I am finding my sabbatical leave to be both exhilarating and isolating, as reflected in my label “hello from the other side” on e-mails I send to my colleagues.
In my efforts to help write a second edition to a textbook on the economics of nonprofit organizations, I am spending a lot of time writing about the idea of a “public good.” Often produced by governments (as in the case of national defense), such goods, which more than one person can consume at the same time and which others cannot be excluded from, are sometimes produced by nonprofit organizations.
As I progressed in writing, I realized that I needed to learn more about game theory, as funding of nonprofit organizations can be thought of using game theoretic methods. Since no stand-alone course in Game Theory was offered to me during my years as an economics student (we did learn some in other courses, but not as a unified set of theories,) I realized I needed to take a detour from writing to learn more about the topic.
My initial attempt to find articles and text books on the subject left me feeling that I was missing something, and would need to know more before I could intelligently speak in the language of game theory. Surfing the web, I found a site that offered videotaped lectures of a class on game theory that had been recorded at Yale in 2007. I have since learned that the professor in the videos is now the Provost at that university, which does not surprise me, as he was an excellent teacher. Knowing that just watching a few videos would not solve my problem, I sat down with paper (the unused side of first drafts of revised chapters) and a pencil and began to “take” the course. It did not escape me that my attempt to talk about public goods was being facilitated by the professor, Professor Ben Polak, who, in recording his lectures, had himself created a “public good” for all the world’s benefit.
My enjoyment in viewing the course in game theory had me wondering, for a moment, if I should do something similar for my Statistics or Calculus courses. Recalling that I gave up my “appropriate” professor uniform when my daughter came home and made almost daily dry cleaning too expensive, I immediately rejected that idea. That was, until I was approached by the Accelerated Nursing program that wants to create hybrid courses for their students; would I be willing to videotape my statistics course and create a hybrid using the videos? It will have to be with me wearing kakis and sweaters, but I agreed to take on the challenge. I doubt, however, that they will get posted on the web.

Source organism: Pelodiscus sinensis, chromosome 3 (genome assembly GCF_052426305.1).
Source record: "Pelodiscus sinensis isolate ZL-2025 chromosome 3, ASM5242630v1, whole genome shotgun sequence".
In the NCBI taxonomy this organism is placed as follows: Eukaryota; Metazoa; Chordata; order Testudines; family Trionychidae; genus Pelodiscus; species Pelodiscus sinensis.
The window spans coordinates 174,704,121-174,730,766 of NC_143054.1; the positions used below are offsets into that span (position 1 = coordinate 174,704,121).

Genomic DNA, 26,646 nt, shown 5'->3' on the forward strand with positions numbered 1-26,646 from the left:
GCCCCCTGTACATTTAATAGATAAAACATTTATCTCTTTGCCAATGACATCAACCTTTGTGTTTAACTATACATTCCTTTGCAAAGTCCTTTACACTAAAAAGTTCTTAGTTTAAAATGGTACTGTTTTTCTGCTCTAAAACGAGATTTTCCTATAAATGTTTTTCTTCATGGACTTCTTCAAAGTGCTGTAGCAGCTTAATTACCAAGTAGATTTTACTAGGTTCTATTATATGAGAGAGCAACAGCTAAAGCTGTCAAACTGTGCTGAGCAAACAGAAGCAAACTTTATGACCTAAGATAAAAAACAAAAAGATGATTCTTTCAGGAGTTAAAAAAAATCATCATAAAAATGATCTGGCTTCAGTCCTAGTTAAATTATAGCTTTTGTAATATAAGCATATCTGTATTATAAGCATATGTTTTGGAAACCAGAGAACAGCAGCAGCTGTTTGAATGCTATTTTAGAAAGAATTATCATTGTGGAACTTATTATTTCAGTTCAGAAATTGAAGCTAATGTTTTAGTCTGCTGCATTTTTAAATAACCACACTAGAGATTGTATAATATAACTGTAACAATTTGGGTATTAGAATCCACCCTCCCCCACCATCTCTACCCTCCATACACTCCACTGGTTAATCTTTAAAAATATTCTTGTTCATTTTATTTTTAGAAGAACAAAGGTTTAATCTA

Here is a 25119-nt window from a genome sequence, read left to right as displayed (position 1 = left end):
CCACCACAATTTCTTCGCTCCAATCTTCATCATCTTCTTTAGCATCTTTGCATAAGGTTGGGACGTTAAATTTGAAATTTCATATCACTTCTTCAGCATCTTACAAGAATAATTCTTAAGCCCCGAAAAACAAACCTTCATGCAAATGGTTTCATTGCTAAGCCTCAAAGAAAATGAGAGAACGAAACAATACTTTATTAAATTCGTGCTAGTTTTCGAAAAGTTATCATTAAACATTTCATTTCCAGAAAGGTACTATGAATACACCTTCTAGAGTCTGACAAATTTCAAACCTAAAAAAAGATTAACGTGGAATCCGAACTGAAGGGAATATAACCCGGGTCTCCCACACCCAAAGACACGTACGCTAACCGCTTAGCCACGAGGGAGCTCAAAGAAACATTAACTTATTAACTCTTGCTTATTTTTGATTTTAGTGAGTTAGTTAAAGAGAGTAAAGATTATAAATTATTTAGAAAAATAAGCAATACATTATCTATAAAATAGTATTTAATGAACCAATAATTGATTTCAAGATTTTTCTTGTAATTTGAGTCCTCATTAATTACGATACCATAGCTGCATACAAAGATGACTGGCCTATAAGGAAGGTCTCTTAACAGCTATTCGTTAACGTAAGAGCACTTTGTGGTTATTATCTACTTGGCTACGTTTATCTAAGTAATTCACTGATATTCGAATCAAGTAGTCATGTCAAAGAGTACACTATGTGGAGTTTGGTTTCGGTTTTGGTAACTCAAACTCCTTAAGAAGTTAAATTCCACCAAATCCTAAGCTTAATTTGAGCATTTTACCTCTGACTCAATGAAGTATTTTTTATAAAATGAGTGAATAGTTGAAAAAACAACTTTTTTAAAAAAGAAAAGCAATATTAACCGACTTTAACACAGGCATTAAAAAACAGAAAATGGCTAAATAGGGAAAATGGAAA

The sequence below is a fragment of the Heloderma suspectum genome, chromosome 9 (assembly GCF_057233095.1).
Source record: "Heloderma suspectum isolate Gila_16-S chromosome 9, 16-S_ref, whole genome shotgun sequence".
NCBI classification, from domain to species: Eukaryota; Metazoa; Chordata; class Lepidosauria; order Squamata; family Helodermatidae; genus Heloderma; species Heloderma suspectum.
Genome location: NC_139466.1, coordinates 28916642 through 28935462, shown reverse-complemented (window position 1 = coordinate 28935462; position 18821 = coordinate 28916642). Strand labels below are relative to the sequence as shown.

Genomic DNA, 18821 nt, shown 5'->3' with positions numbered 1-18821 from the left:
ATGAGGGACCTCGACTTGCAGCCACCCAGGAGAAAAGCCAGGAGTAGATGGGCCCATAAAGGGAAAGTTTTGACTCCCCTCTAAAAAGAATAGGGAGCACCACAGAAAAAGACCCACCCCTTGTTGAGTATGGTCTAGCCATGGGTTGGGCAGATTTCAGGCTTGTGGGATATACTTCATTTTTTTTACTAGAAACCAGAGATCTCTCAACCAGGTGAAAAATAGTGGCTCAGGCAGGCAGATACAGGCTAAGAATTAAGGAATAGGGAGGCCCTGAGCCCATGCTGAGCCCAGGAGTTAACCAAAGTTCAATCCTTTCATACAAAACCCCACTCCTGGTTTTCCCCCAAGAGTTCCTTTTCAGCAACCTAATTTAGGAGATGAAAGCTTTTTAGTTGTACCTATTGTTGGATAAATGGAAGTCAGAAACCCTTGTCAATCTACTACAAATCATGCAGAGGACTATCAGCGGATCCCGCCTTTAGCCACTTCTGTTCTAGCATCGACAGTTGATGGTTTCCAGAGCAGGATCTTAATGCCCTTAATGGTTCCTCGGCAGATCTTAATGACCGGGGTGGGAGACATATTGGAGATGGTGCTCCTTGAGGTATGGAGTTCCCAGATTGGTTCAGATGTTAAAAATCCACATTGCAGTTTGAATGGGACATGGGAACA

As I thought of this project, I realized that this might not be the first time I create a “public good” for the world to share, for I feel that efforts in raising children also meet that criteria. As I see my daughter grow up, I am often struck by the amazing person she is growing into, am humbled that I have been part of that process, and find that each day I am more amazed. I see her interact with younger cousins, and realize that nurturing comes naturally to her. I see her gain independence and maturity in her work and her interactions with her friends. I laugh with her about our private jokes, and struggle to solve fun “brain teaser” problems that she brings home from school. I see her make almost impossible baskets as she helps her team win basketball games. And I watch as she participates in purchasing gifts for less well-off families at Christmas and helps pack food baskets for a hunger center. No, the world may not learn a lot of statistics should I post my videos, but I am leaving the world something much more valuable.
Once, years ago, someone asked me to describe what future I saw for my daughter. Even in the midst of teenage angst, my answer then is the same now as it was then. As I said of the little girl with a head filled with curls, I see her as “a blessing for the world.”
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